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Date: November 1, 2023
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By Javiera Altamirano
France
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Juice Technology: “In France, there is an unequal distribution of public charging infrastructure”

While the country has surpassed 105,000 charging points, there are still other issues to address in order to continue driving the progress of electromobility. Mobility Portal Europe shares the vision of Christoph Erni, founder and CEO at Juice Technology.
Christoph Erni CEO Juice Technology

France is one of the European countries with the largest number of public charging points, along with Germany and the Netherlands.

To achieve this, on January 1, 2023, a decree was issued mandating that all 465 service areas on French highways must be equipped with these facilities.

Although the country has surpassed 105,000 charging points, there are still unresolved issues.

Christoph Erni, the founder and CEO of Juice Technology, explains to Mobility Portal Europe that “there are still obstacles related to the uneven distribution of public charging infrastructure, such as in secondary roads and some urban areas.”

“It’s necessary to address this issue to not impede the progress of electric mobility and ensure a relaxed and smooth driving experience for drivers,” he adds.

It’s worth mentioning that authorities are launching various initiatives to address these issues.

“The French government is making significant efforts in the transition to electromobility through an ambitious support program, not only focused on incentives promoting the sale of electric vehicles but also on developing a suitable public charging infrastructure,” Erni comments.

Furthermore, Juice Technology’s CEO highlights that to ensure charging at any destination, the public infrastructure “must go hand in hand with a private charging system.

“Electric mobility should be seen as a comprehensive and interconnected concept where both a public and private network coexist, allowing installation in other areas like shopping centers, offices, or residential buildings,” Erni explains.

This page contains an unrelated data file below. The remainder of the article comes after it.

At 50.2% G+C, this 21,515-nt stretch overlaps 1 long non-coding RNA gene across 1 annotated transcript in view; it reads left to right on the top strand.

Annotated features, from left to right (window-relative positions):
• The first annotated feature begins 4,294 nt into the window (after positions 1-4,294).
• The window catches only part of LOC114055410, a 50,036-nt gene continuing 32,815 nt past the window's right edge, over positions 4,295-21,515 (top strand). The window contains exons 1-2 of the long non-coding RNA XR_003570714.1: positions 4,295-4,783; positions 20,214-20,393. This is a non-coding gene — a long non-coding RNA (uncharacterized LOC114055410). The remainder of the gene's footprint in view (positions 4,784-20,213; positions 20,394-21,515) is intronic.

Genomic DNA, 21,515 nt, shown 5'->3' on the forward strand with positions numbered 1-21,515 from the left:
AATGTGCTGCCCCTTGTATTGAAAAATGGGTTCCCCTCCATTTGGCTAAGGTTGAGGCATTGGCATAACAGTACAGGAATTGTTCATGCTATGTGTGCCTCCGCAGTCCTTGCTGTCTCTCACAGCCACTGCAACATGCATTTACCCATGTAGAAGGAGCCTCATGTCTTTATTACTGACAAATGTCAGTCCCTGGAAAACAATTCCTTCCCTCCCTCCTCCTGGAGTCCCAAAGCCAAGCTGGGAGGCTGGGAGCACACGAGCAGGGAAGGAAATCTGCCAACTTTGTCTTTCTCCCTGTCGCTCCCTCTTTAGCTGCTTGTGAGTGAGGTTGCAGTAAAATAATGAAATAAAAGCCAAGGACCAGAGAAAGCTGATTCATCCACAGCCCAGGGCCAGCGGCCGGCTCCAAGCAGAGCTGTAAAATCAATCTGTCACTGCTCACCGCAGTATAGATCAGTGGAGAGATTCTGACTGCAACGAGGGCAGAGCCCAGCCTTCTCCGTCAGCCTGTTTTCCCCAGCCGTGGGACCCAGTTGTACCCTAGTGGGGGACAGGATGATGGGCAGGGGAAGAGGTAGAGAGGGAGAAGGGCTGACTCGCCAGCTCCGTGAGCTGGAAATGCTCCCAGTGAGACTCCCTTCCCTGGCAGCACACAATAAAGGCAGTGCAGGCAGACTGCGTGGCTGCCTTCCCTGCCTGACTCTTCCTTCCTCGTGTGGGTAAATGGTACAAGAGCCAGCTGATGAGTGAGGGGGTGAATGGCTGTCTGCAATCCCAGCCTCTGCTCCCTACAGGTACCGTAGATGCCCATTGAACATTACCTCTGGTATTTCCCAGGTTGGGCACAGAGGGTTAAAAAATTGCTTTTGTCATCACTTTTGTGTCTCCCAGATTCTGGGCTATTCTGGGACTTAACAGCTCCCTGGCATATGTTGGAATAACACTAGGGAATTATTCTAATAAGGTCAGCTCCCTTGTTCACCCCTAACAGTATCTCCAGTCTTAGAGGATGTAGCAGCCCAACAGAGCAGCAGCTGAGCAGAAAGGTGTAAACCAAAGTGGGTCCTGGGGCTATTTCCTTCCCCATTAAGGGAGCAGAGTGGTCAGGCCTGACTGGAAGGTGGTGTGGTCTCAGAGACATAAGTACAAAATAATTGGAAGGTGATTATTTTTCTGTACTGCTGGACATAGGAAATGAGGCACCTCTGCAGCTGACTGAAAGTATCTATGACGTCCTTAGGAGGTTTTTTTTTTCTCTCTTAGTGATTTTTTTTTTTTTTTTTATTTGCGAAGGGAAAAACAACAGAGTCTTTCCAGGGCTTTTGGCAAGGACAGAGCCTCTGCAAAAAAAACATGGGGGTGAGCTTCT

This can be achieved by installing fixed wall-mounted charging points or using portable charging stations, such as the Juice Booster 2 or the Juice Booster 3 air, which allow you to charge your car wherever there is a power outlet, whether domestic or industrial.

Considering that 90% of charging occurs at homes or workplaces, the company believes that expanding the offering should focus on these locations.

Christoph Erni, the founder and CEO of Juice Technology.

“It’s important to consider that in major urban areas, most people do not have a house with a garage where they can install their own equipment,” Erni points out.

Juice Technology operates under the premise that “electricity is everywhere,” so charging solutions should focus on making energy accessible to drivers, regardless of their location.

“It’s the solutions that need to adapt to the drivers’ lifestyle, not the other way around,” Erni emphasizes.

For this reason, the company is continuously working on improving and expanding its product portfolio.

“Part of the reluctance to purchase an electric car comes from the fact that people don’t understand kilowatts, amperes, three-phase or single-phase current,” the CEO comments.

“In this regard, users seek simple and intuitive solutions that facilitate the use and charging of their cars in their daily lives,” he adds.

To address this, the company has developed the Juice Booster 3 air, the smallest wallbox on the market that can also be used as a portable device.

Users can manage the Juice Booster 3 air through the app and have access to all relevant driving and charging data in a user-friendly tool.

Juice Technology highlights the four “drawbacks” of fast charging

Regarding fast charging infrastructure, the CEO highlights that it is “comparatively expensive.”

He also points out that “ultra-fast charging with power levels between 100 and 350 kW is only compatible with the latest car models, making it an unviable option for most other vehicles.”

Thirdly, he emphasizes that “frequent fast charging leads to a faster decline in the vehicle’s battery capacity, which can result in long-term costs associated with its repair and maintenance.”

Lastly, he mentions that, in most cases, electric cars will charge their batteries where they spend most of their parked time.

“We need to dispel the idea that we will need to charge the vehicle at a fixed point in our daily routine, in the same way we refuel a combustion engine car at a gas station,” he states.

“We must stop trying to carry over old habits into new innovations and developments,” he concludes.

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